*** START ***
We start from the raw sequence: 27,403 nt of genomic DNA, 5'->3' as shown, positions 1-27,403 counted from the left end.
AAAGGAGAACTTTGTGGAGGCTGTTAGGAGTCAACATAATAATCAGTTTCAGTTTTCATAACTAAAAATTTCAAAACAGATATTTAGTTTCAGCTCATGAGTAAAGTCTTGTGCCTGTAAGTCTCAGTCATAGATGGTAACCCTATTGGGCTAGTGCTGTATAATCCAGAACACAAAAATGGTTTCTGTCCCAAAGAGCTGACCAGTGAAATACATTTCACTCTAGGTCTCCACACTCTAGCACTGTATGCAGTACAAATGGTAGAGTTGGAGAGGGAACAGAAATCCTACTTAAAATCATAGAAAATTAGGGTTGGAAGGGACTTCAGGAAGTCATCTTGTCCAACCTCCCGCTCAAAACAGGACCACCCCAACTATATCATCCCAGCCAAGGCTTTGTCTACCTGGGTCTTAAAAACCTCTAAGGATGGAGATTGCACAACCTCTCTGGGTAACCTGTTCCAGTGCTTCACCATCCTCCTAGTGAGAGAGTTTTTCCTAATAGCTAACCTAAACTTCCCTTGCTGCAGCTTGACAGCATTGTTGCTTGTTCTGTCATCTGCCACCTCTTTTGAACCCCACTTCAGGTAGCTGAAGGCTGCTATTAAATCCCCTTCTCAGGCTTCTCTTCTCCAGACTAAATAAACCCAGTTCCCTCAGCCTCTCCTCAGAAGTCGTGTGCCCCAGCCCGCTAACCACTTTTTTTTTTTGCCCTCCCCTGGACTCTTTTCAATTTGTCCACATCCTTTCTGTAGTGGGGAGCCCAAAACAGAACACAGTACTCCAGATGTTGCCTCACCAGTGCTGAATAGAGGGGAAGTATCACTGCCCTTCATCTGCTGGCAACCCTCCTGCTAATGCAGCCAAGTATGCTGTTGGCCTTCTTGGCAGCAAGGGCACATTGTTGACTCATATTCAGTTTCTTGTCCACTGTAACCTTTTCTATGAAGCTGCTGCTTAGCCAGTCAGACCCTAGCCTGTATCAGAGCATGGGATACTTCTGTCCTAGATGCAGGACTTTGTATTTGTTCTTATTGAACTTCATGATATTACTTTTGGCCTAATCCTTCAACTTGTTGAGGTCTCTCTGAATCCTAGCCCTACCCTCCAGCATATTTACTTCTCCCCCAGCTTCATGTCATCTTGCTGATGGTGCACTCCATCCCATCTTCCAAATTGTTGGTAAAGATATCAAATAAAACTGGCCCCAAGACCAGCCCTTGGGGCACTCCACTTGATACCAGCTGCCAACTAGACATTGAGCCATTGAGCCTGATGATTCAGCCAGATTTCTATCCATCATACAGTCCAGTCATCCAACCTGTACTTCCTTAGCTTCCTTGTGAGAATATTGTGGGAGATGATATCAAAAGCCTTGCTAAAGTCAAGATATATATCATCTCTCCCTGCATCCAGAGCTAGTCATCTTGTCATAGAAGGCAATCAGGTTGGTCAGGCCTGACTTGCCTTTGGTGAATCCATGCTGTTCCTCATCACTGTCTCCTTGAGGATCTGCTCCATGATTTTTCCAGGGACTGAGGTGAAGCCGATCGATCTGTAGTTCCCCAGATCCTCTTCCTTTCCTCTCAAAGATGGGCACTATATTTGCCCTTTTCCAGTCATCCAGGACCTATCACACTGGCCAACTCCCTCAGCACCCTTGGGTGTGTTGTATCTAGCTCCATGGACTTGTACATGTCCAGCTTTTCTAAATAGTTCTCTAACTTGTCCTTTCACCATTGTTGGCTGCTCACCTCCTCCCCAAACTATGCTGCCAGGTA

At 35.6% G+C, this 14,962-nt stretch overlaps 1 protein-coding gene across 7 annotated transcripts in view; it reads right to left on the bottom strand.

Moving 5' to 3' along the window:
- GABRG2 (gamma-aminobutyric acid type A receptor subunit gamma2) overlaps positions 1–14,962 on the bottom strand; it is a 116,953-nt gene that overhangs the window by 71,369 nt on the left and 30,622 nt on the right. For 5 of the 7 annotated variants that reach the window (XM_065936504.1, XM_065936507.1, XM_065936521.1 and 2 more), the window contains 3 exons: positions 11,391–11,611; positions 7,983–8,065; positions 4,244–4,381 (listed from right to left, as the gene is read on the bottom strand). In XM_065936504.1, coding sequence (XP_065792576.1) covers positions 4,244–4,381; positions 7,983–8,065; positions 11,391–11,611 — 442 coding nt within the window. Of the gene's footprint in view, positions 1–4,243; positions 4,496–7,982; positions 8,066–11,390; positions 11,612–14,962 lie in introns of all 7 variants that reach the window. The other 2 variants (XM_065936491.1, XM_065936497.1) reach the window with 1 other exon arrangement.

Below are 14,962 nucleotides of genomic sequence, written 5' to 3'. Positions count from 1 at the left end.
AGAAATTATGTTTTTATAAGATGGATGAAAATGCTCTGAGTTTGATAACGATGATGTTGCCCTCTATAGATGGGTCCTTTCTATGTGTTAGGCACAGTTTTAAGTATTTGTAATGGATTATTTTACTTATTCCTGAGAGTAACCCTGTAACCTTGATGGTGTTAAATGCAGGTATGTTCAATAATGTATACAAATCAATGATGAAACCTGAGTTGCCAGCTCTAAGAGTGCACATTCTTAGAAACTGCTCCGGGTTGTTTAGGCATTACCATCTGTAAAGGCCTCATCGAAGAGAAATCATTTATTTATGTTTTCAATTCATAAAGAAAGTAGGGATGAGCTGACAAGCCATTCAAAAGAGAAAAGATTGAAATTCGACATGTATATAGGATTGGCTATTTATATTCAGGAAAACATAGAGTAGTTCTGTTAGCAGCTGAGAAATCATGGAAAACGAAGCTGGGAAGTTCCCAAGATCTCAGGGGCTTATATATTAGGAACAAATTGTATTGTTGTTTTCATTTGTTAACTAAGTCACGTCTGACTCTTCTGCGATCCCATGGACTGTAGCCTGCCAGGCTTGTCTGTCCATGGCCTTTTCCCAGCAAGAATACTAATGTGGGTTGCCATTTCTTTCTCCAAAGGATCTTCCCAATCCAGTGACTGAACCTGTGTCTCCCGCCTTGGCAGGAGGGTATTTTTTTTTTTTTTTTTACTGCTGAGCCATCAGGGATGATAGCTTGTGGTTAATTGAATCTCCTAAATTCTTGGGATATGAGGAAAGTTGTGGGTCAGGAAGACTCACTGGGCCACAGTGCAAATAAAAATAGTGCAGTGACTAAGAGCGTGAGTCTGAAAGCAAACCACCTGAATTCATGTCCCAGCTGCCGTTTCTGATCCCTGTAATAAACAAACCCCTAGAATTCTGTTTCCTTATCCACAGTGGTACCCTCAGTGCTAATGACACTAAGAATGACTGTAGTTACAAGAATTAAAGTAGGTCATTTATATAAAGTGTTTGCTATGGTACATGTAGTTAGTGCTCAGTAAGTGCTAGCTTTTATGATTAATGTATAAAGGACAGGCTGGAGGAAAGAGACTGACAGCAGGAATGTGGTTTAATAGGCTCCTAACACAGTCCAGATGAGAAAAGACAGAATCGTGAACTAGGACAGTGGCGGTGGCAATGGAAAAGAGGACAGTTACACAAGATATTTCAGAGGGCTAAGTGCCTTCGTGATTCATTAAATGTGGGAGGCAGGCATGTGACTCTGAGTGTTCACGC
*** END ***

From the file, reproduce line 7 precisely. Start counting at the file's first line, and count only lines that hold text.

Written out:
AGAAATTATGTTTTTATAAGATGGATGAAAATGCTCTGAGTTTGATAACGATGATGTTGCCCTCTATAGATGGGTCCTTTCTATGTGTTAGGCACAGTTTTAAGTATTTGTAATGGATTATTTTACTTATTCCTGAGAGTAACCCTGTAACCTTGATGGTGTTAAATGCAGGTATGTTCAATAATGTATACAAATCAATGATGAAACCTGAGTTGCCAGCTCTAAGAGTGCACATTCTTAGAAACTGCTCCGGGTTGTTTAGGCATTACCATCTGTAAAGGCCTCATCGAAGAGAAATCATTTATTTATGTTTTCAATTCATAAAGAAAGTAGGGATGAGCTGACAAGCCATTCAAAAGAGAAAAGATTGAAATTCGACATGTATATAGGATTGGCTATTTATATTCAGGAAAACATAGAGTAGTTCTGTTAGCAGCTGAGAAATCATGGAAAACGAAGCTGGGAAGTTCCCAAGATCTCAGGGGCTTATATATTAGGAACAAATTGTATTGTTGTTTTCATTTGTTAACTAAGTCACGTCTGACTCTTCTGCGATCCCATGGACTGTAGCCTGCCAGGCTTGTCTGTCCATGGCCTTTTCCCAGCAAGAATACTAATGTGGGTTGCCATTTCTTTCTCCAAAGGATCTTCCCAATCCAGTGACTGAACCTGTGTCTCCCGCCTTGGCAGGAGGGTATTTTTTTTTTTTTTTTTACTGCTGAGCCATCAGGGATGATAGCTTGTGGTTAATTGAATCTCCTAAATTCTTGGGATATGAGGAAAGTTGTGGGTCAGGAAGACTCACTGGGCCACAGTGCAAATAAAAATAGTGCAGTGACTAAGAGCGTGAGTCTGAAAGCAAACCACCTGAATTCATGTCCCAGCTGCCGTTTCTGATCCCTGTAATAAACAAACCCCTAGAATTCTGTTTCCTTATCCACAGTGGTACCCTCAGTGCTAATGACACTAAGAATGACTGTAGTTACAAGAATTAAAGTAGGTCATTTATATAAAGTGTTTGCTATGGTACATGTAGTTAGTGCTCAGTAAGTGCTAGCTTTTATGATTAATGTATAAAGGACAGGCTGGAGGAAAGAGACTGACAGCAGGAATGTGGTTTAATAGGCTCCTAACACAGTCCAGATGAGAAAAGACAGAATCGTGAACTAGGACAGTGGCGGTGGCAATGGAAAAGAGGACAGTTACACAAGATATTTCAGAGGGCTAAGTGCCTTCGTGATTCATTAAATGTGGGAGGCAGGCATGTGACTCTGAGTGTTCACGC